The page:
(2) the time the case is closed or dismissed.

11 U.S.C. § 546(a).

However, section 544(b) specifically contemplates that the action will be brought pursuant to state law. The relevant state law, the UFTA, has its own limitations provision. The UFTA provides that the Trustee can bring a fraudulent transfer action within the later of four years after the transfer was made or within one year after the transfer was or reasonably could have been discovered. 740 ILCS 160/10.

In determining the appropriate statute of limitations for UFTA actions brought under § 544(b) of the Bankruptcy Code, courts have reconciled the seemingly conflicting limitations periods by applying a two part test. The bankruptcy court In re Martin neatly summarized the process:

 
The applicable state statute of limitations is only relevant to the first part of the test, which requires the action to be maintainable under the state statute of limitations as of the commencement of the bankruptcy proceeding. Once the bankruptcy petition is filed, 11 U.S.C. § 546 governs the time for bringing the action, and it requires the action be brought within the earlier of two years after the trustee is appointed or before the close of the bankruptcy proceeding. Under this analysis, it is immaterial if the limitations period accrues during the pendency of the bankruptcy case.

*165 In re Martin, 142 B.R. 260, 265 (Bankr. N.D.Ill.1992).[12]See also In re Gerardo Leasing, Inc., 173 B.R. 379 (Bankr.N.D.Ill. 1994); In re Topcor, Inc., 132 B.R. 119 (Bankr.N.D.Tex.1991) (stating that the state limitations period is relevant only in analyzing whether the claim was barred prior to the bankruptcy filing); In re Dry Wall Supply, Inc., 111 B.R. 933 (D.Colo.1990) (same).

Applying this test to the instant case, we must first determine whether the Trustee could have brought a timely action under the UFTA at the time the bankruptcy petition was filed. The bankruptcy court determined that Transfer 1 (the earliest transaction that the Trustee seeks to avoid) occurred in January 1989. The bankruptcy petition was filed on June 14, 1991. Applying the UFTA's four year statute of limitations, we find that all of the transactions were potentially voidable at the time the bankruptcy petition was filed. Turning to the second part of the test, we note that the Trustee was appointed on July 30, 1991, and filed this suit on July 19, 1993 narrowly satisfying § 546's two year limitations period. Accordingly, the Trustee's action to avoid William's transfers dating back to January of 1989 was timely.[13]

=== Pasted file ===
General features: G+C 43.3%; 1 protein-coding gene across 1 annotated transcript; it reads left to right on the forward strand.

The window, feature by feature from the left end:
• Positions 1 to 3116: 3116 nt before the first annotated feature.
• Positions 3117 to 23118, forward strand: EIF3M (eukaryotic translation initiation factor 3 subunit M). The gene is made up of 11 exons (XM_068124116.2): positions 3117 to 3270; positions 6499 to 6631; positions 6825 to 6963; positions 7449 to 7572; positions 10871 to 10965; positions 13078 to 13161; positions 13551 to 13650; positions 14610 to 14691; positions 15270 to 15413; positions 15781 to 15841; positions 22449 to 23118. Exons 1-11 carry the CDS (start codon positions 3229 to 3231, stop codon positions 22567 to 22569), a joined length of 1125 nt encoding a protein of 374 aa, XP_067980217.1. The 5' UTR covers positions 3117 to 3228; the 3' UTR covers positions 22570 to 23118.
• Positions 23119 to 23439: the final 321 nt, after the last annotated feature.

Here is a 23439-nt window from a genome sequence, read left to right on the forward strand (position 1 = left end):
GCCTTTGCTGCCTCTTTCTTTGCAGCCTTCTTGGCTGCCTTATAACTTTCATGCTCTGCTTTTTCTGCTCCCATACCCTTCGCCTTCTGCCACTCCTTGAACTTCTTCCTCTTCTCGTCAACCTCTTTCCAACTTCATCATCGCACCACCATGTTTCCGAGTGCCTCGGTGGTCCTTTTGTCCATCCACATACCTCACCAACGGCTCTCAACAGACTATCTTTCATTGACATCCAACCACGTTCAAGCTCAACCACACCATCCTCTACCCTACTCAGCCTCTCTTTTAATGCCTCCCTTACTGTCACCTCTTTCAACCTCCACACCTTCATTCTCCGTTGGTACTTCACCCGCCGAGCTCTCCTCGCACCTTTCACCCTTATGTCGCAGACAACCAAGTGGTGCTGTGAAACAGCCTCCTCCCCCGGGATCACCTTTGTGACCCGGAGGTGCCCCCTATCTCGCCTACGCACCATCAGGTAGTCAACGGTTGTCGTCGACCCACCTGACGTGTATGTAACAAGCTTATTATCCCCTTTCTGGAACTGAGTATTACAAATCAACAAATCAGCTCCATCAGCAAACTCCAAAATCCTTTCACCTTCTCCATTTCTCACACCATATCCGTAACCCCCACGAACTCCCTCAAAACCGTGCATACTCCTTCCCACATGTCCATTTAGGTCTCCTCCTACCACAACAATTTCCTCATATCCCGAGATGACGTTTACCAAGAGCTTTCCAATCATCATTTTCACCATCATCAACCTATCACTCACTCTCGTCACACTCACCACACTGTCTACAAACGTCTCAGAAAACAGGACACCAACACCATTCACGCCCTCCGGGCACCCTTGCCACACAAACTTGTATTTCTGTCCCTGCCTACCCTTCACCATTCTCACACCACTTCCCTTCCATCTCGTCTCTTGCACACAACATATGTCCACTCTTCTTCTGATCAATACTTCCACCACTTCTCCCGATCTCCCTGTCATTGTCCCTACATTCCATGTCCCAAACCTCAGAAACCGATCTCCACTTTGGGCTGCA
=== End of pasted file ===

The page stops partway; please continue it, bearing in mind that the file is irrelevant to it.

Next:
2. The Illinois Uniform Fraudulent Transfer Act

Having determined that the Trustee's action is timely under § 5 of the UFTA only, we begin our substantive analysis with an examination of the bankruptcy court's ruling. In the proceedings below, the bankruptcy court found that defendants paid full consideration for the assets transferred. The court then determined that this was an absolute defense to both fraud in fact and fraud in law. The bankruptcy court stated, and both parties concede, that "[o]bviously full consideration is a defense to constructive fraud [fraud in law] claims. The legal issue presented by this case is whether payment of full consideration is an absolute defense to claims of fraud in fact, regardless of the debtor's intent." In re Spatz, 209 B.R. 907, 927 (Bankr.N.D.Ill.1997).

Arguing that it is not, the Trustee directed the bankruptcy court's attention to § 9(a) of the UFTA, which requires defendants to prove both good faith and full consideration to establish an affirmative defense to fraud in fact. 740 ILCS § 160/9. The bankruptcy court disagreed, finding that only § 5, not § 9, of the UFTA was relevant to the court's inquiry. The Trustee then cited numerous Illinois cases, dating back to 1890, in support of his argument that full consideration is not an absolute defense to fraud in fact. The bankruptcy court distinguished the Trustee's cases, stating that:

 
in each of those cases the transfer did in fact "hinder, delay, or defraud creditors" for reasons unrelated to the amount of *166 consideration, and in any event there was never any proof of full consideration. Those cases, therefore, support the view that the focus is on whether the creditors were actually "hindered or delayed" in collecting from the transferor, in other words, the effect of the transfer on creditors.

Spatz, 209 B.R. at 928.

The defendants argued that if William received full consideration, then his estate suffered no damage and there can be no remedy. The defendants relied upon "very strong dicta" from the Seventh Circuit's decision in Scholes v. Lehmann, 56 F.3d 750 (7th Cir. 1995) in support of this proposition. Spatz, 209 B.R. at 927. In Scholes, the receiver for corporations owned by a Ponzi scheme principal brought fraudulent transfer actions against the principal's former spouse, one of the Ponzi scheme investors, and religious organizations that received funds from the corporations. The court determined that, as a matter of law, neither the Ponzi scheme investor nor the religious organizations paid valuable consideration for the property transferred by the corporations. While analyzing the receiver's claims under his fraud in law theory, Judge Posner discussed the distinction between fraud in law and fraud in fact: